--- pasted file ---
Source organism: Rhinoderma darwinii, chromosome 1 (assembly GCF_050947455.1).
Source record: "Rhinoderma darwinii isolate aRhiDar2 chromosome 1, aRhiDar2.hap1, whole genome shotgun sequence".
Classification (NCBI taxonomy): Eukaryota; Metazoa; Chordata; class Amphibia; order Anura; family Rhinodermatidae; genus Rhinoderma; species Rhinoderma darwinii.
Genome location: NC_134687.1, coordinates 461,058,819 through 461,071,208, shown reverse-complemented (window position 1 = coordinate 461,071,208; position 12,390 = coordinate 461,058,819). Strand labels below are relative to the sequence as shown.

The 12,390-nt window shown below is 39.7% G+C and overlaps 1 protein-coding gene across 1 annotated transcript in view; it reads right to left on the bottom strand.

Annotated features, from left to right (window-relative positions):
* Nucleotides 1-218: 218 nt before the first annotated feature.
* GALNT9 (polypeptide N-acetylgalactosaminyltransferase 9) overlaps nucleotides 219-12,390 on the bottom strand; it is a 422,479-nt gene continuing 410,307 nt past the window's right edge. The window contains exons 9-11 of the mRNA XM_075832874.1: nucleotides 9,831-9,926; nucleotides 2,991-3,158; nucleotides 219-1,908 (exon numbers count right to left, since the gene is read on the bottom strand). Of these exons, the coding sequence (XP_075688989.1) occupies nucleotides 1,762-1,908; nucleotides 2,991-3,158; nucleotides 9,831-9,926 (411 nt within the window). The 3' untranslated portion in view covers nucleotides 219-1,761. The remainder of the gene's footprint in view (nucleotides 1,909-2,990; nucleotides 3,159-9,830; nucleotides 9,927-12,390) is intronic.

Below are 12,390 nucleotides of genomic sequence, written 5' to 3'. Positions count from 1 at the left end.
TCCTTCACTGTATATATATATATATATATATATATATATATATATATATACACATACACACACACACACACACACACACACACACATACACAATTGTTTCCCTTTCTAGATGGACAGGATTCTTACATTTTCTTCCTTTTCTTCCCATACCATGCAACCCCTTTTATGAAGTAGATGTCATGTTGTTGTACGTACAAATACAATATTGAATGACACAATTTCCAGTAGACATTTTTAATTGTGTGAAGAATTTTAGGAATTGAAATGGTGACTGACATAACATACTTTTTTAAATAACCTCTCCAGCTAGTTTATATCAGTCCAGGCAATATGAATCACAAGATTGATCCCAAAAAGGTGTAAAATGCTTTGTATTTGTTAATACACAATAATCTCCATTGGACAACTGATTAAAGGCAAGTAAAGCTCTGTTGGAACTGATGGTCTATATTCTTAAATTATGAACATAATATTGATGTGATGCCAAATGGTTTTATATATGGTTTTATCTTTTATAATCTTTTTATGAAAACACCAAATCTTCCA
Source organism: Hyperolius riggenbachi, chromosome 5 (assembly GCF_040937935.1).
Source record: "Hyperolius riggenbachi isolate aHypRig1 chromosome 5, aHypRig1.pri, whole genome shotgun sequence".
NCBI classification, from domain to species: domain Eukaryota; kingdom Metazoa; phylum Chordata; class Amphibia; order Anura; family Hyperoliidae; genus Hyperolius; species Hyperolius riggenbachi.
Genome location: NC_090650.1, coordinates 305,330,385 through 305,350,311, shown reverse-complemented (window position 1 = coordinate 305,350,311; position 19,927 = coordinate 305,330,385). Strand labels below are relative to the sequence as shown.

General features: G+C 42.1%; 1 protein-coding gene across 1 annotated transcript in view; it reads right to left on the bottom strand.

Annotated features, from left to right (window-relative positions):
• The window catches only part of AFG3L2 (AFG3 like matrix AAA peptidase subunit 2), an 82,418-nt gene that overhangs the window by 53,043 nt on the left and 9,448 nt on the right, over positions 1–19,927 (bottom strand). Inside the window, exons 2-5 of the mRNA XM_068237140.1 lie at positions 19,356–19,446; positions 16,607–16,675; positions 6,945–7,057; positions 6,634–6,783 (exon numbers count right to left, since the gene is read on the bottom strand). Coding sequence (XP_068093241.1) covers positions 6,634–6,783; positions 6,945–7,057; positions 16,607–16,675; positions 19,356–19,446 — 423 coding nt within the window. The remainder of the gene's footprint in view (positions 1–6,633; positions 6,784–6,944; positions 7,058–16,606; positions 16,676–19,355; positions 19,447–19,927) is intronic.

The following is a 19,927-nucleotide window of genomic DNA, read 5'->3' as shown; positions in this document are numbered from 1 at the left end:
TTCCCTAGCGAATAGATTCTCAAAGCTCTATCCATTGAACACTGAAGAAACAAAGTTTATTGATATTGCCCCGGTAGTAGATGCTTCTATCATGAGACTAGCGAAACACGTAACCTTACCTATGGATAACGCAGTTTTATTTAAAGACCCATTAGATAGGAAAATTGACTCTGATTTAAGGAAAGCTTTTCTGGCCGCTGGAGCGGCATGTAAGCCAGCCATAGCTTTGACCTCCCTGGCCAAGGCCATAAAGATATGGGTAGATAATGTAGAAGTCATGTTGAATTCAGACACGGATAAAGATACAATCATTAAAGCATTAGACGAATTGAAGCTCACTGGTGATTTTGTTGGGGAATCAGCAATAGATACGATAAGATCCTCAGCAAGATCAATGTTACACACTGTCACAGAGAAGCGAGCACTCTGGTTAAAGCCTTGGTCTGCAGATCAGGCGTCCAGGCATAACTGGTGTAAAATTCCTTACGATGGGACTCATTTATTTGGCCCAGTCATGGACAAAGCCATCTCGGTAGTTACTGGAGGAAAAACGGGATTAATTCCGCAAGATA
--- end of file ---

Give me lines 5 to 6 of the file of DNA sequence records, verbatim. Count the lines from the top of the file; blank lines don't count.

The 12,390-nt window shown below is 39.7% G+C and overlaps 1 protein-coding gene across 1 annotated transcript in view; it reads right to left on the bottom strand.

Annotated features, from left to right (window-relative positions):